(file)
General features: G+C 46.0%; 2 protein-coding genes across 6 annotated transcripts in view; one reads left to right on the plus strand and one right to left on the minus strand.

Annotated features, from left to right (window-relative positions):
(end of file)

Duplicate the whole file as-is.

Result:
General features: G+C 46.0%; 2 protein-coding genes across 6 annotated transcripts in view; one reads left to right on the plus strand and one right to left on the minus strand.

Annotated features, from left to right (window-relative positions):